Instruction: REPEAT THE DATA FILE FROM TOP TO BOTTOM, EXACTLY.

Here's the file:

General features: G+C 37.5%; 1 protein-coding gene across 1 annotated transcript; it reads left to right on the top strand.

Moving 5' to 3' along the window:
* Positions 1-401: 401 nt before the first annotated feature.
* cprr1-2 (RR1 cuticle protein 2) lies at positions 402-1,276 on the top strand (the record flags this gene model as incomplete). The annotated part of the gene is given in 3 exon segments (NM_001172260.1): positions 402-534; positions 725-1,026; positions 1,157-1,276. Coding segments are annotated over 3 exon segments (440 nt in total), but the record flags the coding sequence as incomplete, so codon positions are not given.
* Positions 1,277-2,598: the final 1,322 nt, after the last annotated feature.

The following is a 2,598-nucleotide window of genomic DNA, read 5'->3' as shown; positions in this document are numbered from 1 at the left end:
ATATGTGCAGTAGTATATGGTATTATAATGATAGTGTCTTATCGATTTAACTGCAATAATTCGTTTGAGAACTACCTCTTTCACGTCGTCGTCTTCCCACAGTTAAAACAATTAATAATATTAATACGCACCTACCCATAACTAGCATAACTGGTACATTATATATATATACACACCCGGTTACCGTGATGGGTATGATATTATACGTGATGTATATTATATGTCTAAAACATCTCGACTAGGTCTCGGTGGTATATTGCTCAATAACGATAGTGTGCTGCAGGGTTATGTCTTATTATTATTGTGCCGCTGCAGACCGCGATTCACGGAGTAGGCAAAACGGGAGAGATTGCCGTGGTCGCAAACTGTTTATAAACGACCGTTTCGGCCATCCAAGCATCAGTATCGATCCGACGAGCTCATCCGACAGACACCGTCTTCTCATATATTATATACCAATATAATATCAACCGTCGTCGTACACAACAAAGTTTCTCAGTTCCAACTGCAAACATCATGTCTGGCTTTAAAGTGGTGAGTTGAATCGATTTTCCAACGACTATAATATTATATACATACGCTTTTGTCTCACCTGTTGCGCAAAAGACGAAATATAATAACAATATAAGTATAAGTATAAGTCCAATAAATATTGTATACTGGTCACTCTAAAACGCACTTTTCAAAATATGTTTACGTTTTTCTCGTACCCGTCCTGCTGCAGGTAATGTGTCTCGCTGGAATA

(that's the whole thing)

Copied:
General features: G+C 37.5%; 1 protein-coding gene across 1 annotated transcript; it reads left to right on the top strand.

Moving 5' to 3' along the window:
* Positions 1-401: 401 nt before the first annotated feature.
* cprr1-2 (RR1 cuticle protein 2) lies at positions 402-1,276 on the top strand (the record flags this gene model as incomplete). The annotated part of the gene is given in 3 exon segments (NM_001172260.1): positions 402-534; positions 725-1,026; positions 1,157-1,276. Coding segments are annotated over 3 exon segments (440 nt in total), but the record flags the coding sequence as incomplete, so codon positions are not given.
* Positions 1,277-2,598: the final 1,322 nt, after the last annotated feature.

The following is a 2,598-nucleotide window of genomic DNA, read 5'->3' as shown; positions in this document are numbered from 1 at the left end:
ATATGTGCAGTAGTATATGGTATTATAATGATAGTGTCTTATCGATTTAACTGCAATAATTCGTTTGAGAACTACCTCTTTCACGTCGTCGTCTTCCCACAGTTAAAACAATTAATAATATTAATACGCACCTACCCATAACTAGCATAACTGGTACATTATATATATATACACACCCGGTTACCGTGATGGGTATGATATTATACGTGATGTATATTATATGTCTAAAACATCTCGACTAGGTCTCGGTGGTATATTGCTCAATAACGATAGTGTGCTGCAGGGTTATGTCTTATTATTATTGTGCCGCTGCAGACCGCGATTCACGGAGTAGGCAAAACGGGAGAGATTGCCGTGGTCGCAAACTGTTTATAAACGACCGTTTCGGCCATCCAAGCATCAGTATCGATCCGACGAGCTCATCCGACAGACACCGTCTTCTCATATATTATATACCAATATAATATCAACCGTCGTCGTACACAACAAAGTTTCTCAGTTCCAACTGCAAACATCATGTCTGGCTTTAAAGTGGTGAGTTGAATCGATTTTCCAACGACTATAATATTATATACATACGCTTTTGTCTCACCTGTTGCGCAAAAGACGAAATATAATAACAATATAAGTATAAGTATAAGTCCAATAAATATTGTATACTGGTCACTCTAAAACGCACTTTTCAAAATATGTTTACGTTTTTCTCGTACCCGTCCTGCTGCAGGTAATGTGTCTCGCTGGAATA